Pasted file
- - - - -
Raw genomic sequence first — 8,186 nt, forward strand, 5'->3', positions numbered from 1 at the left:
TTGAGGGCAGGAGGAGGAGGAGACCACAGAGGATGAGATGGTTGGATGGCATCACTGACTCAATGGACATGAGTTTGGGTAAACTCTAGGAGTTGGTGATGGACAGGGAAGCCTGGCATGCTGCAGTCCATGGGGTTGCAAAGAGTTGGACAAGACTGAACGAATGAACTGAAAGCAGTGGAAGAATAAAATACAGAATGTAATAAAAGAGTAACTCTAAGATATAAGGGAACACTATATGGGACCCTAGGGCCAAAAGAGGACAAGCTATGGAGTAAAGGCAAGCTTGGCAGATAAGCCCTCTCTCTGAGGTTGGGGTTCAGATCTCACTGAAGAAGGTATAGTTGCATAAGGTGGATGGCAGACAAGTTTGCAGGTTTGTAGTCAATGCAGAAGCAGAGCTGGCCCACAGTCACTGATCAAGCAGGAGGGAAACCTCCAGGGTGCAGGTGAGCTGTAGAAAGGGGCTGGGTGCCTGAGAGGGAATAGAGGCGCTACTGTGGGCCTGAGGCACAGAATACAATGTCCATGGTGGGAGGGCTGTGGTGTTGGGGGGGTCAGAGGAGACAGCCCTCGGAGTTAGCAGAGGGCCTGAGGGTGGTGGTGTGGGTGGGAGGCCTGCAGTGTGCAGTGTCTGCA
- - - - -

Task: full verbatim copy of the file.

Raw genomic sequence first — 8,186 nt, forward strand, 5'->3', positions numbered from 1 at the left:
TTGAGGGCAGGAGGAGGAGGAGACCACAGAGGATGAGATGGTTGGATGGCATCACTGACTCAATGGACATGAGTTTGGGTAAACTCTAGGAGTTGGTGATGGACAGGGAAGCCTGGCATGCTGCAGTCCATGGGGTTGCAAAGAGTTGGACAAGACTGAACGAATGAACTGAAAGCAGTGGAAGAATAAAATACAGAATGTAATAAAAGAGTAACTCTAAGATATAAGGGAACACTATATGGGACCCTAGGGCCAAAAGAGGACAAGCTATGGAGTAAAGGCAAGCTTGGCAGATAAGCCCTCTCTCTGAGGTTGGGGTTCAGATCTCACTGAAGAAGGTATAGTTGCATAAGGTGGATGGCAGACAAGTTTGCAGGTTTGTAGTCAATGCAGAAGCAGAGCTGGCCCACAGTCACTGATCAAGCAGGAGGGAAACCTCCAGGGTGCAGGTGAGCTGTAGAAAGGGGCTGGGTGCCTGAGAGGGAATAGAGGCGCTACTGTGGGCCTGAGGCACAGAATACAATGTCCATGGTGGGAGGGCTGTGGTGTTGGGGGGGTCAGAGGAGACAGCCCTCGGAGTTAGCAGAGGGCCTGAGGGTGGTGGTGTGGGTGGGAGGCCTGCAGTGTGCAGTGTCTGCA